• A company sells 10 percent of its inventory. On the income statement, the value of this inventory will be added to the “revenue” column, thus increasing the company’s net profit. On the balance sheet, the value of the inventory will be subtracted from the “inventory” line on the asset side, then re-added as cash.

Whether you plan on managing your books on your own or plan on hiring an accountant, it is critical to understand how your income statements and balance sheet affect one another. Every time your business makes a financial transaction, it is possible that both your present balance sheet and future income statement can change.

To master these financial statements, you will need to learn how to determine what is revenue and what is an expense, and what is a liability, an asset, or shareholder’s equity. As long as you can account for all financial activity and keep balanced books via double-sided accounting, your business will be able to use these financial reports to your advantage.


Ultimately, there is a lot you can learn from your income statement and your balance sheet. The balance sheet offers a snapshot in time, illustrating all that your company currently owns (assets and equity) and owes (liabilities). The income statement, on the other hand, records your revenue and expenses (and, consequently, net profit) within a specific period of time. Use both financial statements to evaluate your current state of affairs and make strategic choices for the future.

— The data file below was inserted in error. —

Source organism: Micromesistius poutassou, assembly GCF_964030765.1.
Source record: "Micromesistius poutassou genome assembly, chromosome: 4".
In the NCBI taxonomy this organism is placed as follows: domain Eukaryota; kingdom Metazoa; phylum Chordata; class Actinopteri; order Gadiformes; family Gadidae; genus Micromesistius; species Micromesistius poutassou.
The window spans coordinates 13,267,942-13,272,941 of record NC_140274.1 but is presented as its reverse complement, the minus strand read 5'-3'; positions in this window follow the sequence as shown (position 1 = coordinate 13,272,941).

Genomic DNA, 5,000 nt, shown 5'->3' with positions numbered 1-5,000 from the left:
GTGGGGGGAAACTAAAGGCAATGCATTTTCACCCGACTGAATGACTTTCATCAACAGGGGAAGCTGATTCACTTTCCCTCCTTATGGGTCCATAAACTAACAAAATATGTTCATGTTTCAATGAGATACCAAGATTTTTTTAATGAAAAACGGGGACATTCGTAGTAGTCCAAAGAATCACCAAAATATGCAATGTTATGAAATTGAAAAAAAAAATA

Fundbox and its affiliates do not provide tax, legal or accounting advice. This material has been prepared for informational purposes only, and is not intended to provide, and should not be relied on for, tax, legal or accounting advice. You should consult your own tax, legal and accounting advisors before engaging in any transaction.

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Tags: Accounting and TaxFinancing